Wednesday, June 18, 2008

More to Life Than Cancer

We cancer patients can be self-absorbed and single-minded. Death looming over our heads can really take over our lives. We count on you, our family and friends, not to let it.

I've had friends talk to me about their everyday problems with their spouses, kids, colleagues at work, and then they stop themselves and say, "I shouldn't be complaining about this stuff! This is nothing compared to what you're going through!"

Or they're chit-chatting along about themselves and then suddenly realize they have a dying cancer patient in front of them. "Listen to me going on about this silly stuff! Tell me about you. How do you feel? How's the treatment going? Let's talk about you."

I know there are some cancer patients who want to talk about nothing else or think that whatever anyone else has to say isn't as important as what they, as cancer patients, have to say. But I'm sure they're the minority. And if it weren't cancer, it might be something else that makes their troubles more important than anybody else's. But most cancer patients, including myself, want to hear about what's happening outside of Cancer World.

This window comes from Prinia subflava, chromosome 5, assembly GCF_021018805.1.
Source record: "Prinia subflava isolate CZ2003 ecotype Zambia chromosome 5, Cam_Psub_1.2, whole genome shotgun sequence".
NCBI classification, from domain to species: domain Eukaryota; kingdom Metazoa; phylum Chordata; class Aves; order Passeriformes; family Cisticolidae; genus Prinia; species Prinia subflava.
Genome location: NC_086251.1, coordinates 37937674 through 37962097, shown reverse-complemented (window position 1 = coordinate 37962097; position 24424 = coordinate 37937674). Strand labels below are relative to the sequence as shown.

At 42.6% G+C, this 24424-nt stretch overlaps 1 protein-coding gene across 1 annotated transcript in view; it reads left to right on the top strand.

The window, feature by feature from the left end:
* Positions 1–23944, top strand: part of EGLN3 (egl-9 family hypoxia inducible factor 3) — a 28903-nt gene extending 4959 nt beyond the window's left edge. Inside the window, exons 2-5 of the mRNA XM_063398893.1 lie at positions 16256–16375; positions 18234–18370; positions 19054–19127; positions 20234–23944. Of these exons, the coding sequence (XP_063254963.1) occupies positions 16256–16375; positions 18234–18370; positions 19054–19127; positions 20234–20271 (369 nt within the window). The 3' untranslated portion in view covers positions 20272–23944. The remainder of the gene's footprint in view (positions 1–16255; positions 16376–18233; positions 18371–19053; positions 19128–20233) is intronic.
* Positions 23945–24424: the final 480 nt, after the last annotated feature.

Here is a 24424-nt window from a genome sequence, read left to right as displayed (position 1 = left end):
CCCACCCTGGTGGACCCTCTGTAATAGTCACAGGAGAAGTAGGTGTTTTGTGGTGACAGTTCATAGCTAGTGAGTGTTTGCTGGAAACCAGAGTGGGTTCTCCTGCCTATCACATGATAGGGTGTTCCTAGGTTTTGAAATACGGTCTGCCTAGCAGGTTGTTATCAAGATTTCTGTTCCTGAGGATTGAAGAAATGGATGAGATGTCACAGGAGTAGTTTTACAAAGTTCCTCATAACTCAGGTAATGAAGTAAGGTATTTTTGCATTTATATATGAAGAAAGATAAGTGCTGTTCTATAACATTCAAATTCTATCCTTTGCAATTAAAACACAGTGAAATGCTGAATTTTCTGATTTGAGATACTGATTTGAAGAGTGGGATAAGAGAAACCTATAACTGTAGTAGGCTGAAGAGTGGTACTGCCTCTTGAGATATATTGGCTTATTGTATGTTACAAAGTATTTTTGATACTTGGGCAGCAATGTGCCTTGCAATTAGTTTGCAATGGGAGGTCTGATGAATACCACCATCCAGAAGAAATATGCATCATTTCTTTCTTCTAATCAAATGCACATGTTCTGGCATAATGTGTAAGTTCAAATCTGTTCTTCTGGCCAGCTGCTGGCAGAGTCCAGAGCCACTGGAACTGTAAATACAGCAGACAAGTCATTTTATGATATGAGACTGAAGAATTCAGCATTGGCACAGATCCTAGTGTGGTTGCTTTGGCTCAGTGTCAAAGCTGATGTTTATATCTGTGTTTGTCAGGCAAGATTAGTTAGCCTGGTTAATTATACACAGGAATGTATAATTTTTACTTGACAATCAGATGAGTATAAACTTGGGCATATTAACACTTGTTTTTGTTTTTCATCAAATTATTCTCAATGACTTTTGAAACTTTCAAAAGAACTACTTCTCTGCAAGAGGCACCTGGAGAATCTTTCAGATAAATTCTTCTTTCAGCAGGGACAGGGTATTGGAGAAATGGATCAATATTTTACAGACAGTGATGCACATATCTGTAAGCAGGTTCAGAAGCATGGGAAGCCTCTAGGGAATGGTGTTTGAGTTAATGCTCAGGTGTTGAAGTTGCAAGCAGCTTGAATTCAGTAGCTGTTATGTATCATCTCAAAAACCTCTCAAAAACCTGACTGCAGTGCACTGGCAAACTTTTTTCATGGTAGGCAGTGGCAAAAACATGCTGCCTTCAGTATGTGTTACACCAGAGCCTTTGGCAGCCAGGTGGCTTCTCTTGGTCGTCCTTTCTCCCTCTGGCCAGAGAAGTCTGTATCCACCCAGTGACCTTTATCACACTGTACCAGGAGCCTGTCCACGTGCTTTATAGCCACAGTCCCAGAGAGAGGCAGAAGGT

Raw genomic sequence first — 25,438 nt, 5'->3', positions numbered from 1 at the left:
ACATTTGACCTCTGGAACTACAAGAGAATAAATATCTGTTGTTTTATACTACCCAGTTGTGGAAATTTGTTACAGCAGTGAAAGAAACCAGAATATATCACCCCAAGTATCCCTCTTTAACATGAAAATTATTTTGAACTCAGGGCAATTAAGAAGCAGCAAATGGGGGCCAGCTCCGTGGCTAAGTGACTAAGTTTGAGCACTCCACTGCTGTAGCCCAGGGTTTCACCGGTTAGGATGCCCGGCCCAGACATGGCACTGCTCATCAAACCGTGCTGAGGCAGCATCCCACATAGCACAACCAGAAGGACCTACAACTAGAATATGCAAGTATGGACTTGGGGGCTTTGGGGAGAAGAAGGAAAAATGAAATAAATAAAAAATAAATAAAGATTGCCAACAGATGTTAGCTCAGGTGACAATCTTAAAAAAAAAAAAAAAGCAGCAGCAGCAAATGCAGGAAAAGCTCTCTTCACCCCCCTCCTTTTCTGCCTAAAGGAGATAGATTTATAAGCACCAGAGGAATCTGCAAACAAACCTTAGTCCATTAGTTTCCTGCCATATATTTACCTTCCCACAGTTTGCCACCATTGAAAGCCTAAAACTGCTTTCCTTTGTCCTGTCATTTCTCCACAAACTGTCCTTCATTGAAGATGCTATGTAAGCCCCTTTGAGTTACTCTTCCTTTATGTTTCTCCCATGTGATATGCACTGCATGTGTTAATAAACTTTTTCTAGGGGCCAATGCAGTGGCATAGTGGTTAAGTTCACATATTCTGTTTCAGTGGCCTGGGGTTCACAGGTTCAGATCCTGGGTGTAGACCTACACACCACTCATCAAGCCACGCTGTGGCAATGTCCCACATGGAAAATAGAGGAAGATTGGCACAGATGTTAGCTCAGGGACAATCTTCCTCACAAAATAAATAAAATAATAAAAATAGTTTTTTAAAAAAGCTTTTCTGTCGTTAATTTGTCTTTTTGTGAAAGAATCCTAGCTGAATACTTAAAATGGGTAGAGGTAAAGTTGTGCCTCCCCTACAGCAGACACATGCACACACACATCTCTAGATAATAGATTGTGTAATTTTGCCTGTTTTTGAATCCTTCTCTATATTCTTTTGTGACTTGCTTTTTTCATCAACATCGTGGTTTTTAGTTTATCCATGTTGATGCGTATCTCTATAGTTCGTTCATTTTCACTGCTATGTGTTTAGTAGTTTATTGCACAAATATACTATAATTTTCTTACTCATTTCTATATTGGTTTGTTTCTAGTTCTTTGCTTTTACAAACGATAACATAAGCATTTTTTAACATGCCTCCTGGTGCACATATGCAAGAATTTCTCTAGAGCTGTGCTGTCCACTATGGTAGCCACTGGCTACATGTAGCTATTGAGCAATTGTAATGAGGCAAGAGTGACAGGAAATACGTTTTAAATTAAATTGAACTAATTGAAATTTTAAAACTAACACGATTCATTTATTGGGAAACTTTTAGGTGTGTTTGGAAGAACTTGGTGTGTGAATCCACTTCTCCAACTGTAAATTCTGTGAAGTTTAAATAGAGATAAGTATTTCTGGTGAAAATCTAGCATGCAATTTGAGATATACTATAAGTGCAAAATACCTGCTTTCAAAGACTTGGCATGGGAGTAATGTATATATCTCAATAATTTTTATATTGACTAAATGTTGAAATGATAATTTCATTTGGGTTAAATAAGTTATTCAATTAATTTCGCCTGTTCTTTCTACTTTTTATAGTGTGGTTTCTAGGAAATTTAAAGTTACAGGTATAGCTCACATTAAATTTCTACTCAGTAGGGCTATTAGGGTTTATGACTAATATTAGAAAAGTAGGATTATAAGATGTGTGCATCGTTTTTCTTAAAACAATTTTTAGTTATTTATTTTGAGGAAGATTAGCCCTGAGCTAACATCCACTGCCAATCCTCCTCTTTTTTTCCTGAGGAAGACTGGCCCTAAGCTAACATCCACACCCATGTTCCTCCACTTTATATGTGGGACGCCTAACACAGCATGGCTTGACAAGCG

A bad break-up with a boyfriend might sound trivial compared to a life-and-death struggle with cancer, but we human beings feel what we feel. If the break-up is what's consuming you and keeping you up at night, let's talk about that. It's probably a lot more interesting than the details of my latest test results anyway.

It's true - I could live, eat, and breathe cancer 24/7 if I let myself. Cancer can be as big or as little as I let it be. When I spend an entire day at the hospital getting tests and treatments, cancer takes over the day. But even then, I don't sit waiting for my echocardiogram thinking about cancer. I'm usually thinking about the same mundane things everyone else thinks about while waiting in line at the bank or supermarket.

Yes, cancer is right up there on the list of things worth complaining about. Yes, it probably trumps a family squabble or a bad hair day in terms of seriousness. But that doesn't mean other problems aren't important. Think of it this way. If you want to complain to me about the horrible haircut you have to live with after spending four hours and a week's salary at the hairdresser's, I can comfort myself with the thought that at least I don't have to worry about silly things like haircuts anymore.

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